I include methylene blue in its own category and within the fluconazole and rifamycin-based treatments. As a category, I find methylene blue-based treatments to be equal in strength to fluconazole-based treatments. I place the methylene blue category at the bottom of this list due to its cost and due to the mess it creates. Methylene blue costs nearly $350 a month. It also turns urine and stool blue and is very hard to scrub off porcelain toilets. Your clinician will need to order a glucose 6 phosphate dehydrogenase (G6PD) blood test. If this red blood cell antioxidant is low, then you should not take methylene blue. With low G6PD there is a risk that your red blood cells will break apart.

Fluconazole-Based Treatments

Take both of the following agents:

  • Fluconazole 200 mg 1 pill 1 time a day; and
  • Liposomal Cinnamon, Clove, and Oregano Oil Capsule 1 pill 2 times a day (each capsule should contain 75 mg of oregano).

Combine with one of the following antibiotics:

  • Azithromycin 500 mg 1 pill 1 time a day;
  • Clarithromycin 500 mg 1 pill 2 times a day;
  • Minocycline 100 mg 1 pill 2 times a day; or
  • Doxycycline 100 mg 1 pill 2 times a day.

Rifamycin-Based Treatments

Take one of the following rifamycins:

  • Rifampin 300 mg 2 to 4 pills 1 or 2 times a day; or
  • Rifabutin 150 mg 2 to 4 pills 1 or 2 times a day.

Combine with one of the following macrolides, tetracyclines, or Bactrim:

  • Azithromycin 500 mg 1 pill 1 time a day;
  • Clarithromycin 500 mg 1 pill 2 times a day;
  • Minocycline 100 mg 1 pill 2 times a day;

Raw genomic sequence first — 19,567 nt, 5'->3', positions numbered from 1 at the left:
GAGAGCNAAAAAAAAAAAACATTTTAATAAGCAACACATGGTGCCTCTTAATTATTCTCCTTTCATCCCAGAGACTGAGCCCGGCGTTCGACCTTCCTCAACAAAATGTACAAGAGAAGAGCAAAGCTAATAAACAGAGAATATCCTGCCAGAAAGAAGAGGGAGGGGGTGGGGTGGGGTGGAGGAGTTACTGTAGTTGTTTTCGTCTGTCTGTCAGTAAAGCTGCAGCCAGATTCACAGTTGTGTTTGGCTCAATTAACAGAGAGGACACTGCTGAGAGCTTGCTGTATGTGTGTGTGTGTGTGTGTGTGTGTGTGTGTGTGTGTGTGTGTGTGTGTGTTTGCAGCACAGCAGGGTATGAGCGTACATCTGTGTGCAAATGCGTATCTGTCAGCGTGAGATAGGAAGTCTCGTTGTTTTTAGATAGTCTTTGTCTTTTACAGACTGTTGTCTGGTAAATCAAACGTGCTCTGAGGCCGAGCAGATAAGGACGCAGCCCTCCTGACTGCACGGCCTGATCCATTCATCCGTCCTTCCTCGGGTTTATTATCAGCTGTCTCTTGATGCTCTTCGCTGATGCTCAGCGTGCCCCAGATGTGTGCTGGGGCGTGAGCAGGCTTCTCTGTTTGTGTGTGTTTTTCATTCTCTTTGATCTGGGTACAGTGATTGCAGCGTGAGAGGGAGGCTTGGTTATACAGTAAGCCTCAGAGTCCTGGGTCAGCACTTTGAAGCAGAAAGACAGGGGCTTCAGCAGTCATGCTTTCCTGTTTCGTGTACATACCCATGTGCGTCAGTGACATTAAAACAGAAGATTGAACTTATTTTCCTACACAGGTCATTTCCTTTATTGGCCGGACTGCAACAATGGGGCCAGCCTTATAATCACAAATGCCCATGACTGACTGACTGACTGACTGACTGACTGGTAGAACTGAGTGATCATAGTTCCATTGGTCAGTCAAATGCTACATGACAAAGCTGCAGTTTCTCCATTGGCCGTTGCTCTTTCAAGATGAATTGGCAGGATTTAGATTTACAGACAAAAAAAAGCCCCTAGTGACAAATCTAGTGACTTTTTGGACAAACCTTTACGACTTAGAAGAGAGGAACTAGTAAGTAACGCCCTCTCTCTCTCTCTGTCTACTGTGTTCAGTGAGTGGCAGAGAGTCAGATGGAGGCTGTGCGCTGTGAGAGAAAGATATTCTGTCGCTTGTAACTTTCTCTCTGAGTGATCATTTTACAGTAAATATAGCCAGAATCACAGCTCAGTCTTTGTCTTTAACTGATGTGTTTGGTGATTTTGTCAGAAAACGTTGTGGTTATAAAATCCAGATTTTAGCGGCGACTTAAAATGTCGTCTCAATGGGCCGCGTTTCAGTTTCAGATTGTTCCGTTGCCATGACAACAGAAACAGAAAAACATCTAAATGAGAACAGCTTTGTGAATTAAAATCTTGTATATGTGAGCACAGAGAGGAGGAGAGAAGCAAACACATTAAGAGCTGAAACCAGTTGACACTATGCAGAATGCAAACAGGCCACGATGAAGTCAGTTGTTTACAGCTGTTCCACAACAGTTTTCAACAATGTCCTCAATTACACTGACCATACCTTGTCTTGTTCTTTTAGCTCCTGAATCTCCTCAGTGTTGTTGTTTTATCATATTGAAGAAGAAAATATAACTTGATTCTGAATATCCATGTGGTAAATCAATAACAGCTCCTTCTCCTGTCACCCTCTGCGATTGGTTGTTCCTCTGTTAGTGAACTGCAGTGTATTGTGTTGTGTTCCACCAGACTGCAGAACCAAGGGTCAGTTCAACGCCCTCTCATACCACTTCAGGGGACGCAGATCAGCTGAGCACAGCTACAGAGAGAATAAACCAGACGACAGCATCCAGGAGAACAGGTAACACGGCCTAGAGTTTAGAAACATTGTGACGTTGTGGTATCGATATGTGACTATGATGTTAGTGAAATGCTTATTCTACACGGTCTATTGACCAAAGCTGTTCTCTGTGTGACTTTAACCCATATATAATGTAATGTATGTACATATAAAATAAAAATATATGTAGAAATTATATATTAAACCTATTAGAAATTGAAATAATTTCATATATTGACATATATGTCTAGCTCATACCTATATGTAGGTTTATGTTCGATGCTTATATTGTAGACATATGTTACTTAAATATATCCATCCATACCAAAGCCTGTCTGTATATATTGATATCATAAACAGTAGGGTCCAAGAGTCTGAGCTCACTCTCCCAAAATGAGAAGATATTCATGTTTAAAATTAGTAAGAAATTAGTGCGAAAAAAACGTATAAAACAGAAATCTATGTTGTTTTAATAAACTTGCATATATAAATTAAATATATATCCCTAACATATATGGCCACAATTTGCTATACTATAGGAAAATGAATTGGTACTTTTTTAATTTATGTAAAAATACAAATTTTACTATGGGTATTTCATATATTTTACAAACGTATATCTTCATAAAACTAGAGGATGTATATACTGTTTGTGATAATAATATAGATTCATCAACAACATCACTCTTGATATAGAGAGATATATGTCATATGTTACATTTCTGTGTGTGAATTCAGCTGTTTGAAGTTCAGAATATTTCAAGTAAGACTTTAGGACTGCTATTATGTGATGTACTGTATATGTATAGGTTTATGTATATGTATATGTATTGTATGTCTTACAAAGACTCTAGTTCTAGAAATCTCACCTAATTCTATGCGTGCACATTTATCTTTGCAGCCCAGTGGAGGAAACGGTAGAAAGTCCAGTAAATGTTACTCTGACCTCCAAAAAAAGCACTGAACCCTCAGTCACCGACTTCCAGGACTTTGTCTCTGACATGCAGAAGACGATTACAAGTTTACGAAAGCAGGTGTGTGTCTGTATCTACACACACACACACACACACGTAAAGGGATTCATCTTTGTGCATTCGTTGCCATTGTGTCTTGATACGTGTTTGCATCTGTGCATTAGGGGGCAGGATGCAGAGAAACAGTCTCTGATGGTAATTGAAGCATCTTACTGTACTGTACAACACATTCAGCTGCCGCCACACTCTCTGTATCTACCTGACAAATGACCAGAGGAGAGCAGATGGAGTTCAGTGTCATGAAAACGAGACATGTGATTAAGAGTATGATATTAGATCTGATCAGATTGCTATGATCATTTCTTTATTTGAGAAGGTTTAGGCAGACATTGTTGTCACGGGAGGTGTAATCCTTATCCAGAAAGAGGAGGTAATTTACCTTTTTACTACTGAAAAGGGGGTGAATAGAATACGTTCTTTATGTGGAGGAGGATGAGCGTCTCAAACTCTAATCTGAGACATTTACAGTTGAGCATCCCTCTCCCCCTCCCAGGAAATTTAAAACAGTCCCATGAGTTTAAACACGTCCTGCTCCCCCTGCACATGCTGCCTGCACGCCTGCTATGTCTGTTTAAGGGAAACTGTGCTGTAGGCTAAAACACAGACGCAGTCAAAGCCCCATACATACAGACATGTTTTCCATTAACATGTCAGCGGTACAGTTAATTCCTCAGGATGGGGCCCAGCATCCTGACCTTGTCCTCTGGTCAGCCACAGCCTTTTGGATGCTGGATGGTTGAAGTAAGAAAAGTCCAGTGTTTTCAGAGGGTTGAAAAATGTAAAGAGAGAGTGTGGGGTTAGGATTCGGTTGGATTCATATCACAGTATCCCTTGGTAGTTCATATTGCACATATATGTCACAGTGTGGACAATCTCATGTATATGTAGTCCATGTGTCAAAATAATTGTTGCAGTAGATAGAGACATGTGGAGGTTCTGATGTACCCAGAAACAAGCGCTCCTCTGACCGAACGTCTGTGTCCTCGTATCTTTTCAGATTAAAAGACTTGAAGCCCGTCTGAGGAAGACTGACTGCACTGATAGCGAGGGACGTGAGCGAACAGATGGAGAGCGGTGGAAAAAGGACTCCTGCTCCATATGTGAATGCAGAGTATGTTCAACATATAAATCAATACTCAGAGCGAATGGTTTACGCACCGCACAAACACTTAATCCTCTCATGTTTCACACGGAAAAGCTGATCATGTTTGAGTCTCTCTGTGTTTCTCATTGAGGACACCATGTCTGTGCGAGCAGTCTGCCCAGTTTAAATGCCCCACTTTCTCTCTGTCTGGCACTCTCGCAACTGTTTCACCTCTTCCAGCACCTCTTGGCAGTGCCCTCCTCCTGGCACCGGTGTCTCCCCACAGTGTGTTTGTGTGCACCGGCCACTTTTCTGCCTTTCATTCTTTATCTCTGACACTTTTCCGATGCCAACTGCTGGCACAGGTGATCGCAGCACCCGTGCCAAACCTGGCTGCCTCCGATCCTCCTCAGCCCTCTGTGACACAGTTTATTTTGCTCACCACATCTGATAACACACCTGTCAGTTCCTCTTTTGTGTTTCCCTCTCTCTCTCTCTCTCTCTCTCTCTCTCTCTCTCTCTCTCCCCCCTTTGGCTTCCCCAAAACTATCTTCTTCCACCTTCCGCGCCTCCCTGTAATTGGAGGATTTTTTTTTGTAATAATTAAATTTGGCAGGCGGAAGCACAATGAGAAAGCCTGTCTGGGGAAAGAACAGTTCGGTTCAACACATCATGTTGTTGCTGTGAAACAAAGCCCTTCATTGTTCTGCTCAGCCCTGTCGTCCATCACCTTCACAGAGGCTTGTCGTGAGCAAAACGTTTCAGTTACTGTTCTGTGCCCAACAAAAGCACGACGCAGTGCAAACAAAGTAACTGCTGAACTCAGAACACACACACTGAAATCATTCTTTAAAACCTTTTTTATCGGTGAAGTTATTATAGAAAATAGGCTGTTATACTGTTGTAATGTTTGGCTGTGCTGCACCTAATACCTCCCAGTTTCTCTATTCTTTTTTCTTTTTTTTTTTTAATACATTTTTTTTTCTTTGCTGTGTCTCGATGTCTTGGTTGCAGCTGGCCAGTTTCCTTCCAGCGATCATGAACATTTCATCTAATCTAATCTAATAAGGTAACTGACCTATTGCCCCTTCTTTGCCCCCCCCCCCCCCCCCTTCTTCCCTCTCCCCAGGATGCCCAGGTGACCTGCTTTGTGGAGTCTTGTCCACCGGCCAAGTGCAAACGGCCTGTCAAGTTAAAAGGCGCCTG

• Doxycycline 100 mg 1 pill 2 times a day; or
  • Bactrim DS 1 pill 2 times a day.

Combine with one of the following persister agents:

  • Methylene blue 50 mg 1 pill 2 times a day (this is  made by a compounding pharmacy); or
  • Liposomal cinnamon, clove, and oregano oil 1 pill 2 times a day (each capsule should include 75 mg of oregano).

Macrolide and Tetracycline-Based Treatments

Take one of the following macrolides:

  • Azithromycin 500 mg 1 pill 1 time a day; or
  • Clarithromycin 500 mg 1 pill 2 times a day.

Combine with one of the following tetracyclines:

  • Minocycline 100 mg 1 pill 2 times a day; or
  • Doxycycline 100 mg 1 pill 2 times a day.

Combine with one of the following persister agents:

  • Methylene blue 50 mg 1 pill 2 times a day (this is made by a compounding pharmacy); or
  • Liposomal Cinnamon, Clove, and Oregano oil 1 pill 2 times a day (each capsule should include 75 mg of oregano).

Methylene Blue-Based Treatments

  • Methylene blue 50 mg 1 pill 2 times a day (this is made by a compounding pharmacy).

Combine with one of the following macrolides or tetracyclines:

  • Azithromycin 500 mg 1 pill 1 time a day;
  • Clarithromycin 500 mg 1 pill 2 times a day;
  • Minocycline 100 mg 1 pill 2 times a day; or
  • Doxycycline 100 mg 1 pill 2 times a day.

About Fluoroquinolone-Based Treatments

Fluoroquinolones are a class of antibiotics that include a number of members like levofloxacin (Levaquin) and ciprofloxacin (Cipro). I no longer use these treatments due to the risk of permanent tendon pain or even breakage.

Tier Two Bartonella Treatment Approach

Houttuynia Plus Sida Acuta Plus Cinnamon, Clove, and Oregano Oil Combo

I started using the houttuynia and Sida acuta together in the summer of 2015. Based on Dr. Zhang’s research, I now include cinnamon, clove, and oregano oil combination pill to treat persisters and biofilms. This combination effectively supports a Bartonella treatment about 70-75 percent of the time.

  • Houttuynia 5 drops 2 times a day and increase daily by 1 drop per dose until at 30 drops 2 times a day.
  • Sida Acuta ¼ tsp 3 times a day and after 1 week, if tolerating it, increase to ½ tsp 3 times a day.
  • Liposomal Cinnamon, Clove, and Oregano Oil 1 pill 2 times a day (each capsule should include 75 mg  of oregano).

If someone cannot tolerate the cinnamon, clove, and oregano capsules, then for persisters (and growing Bartonella) I substitute either cryptolepis or Japanese knotweed.

  • Cryptolepis 5 ml 3 times a day; or
  • Japanese Knotweed 30 drops 2 times a day.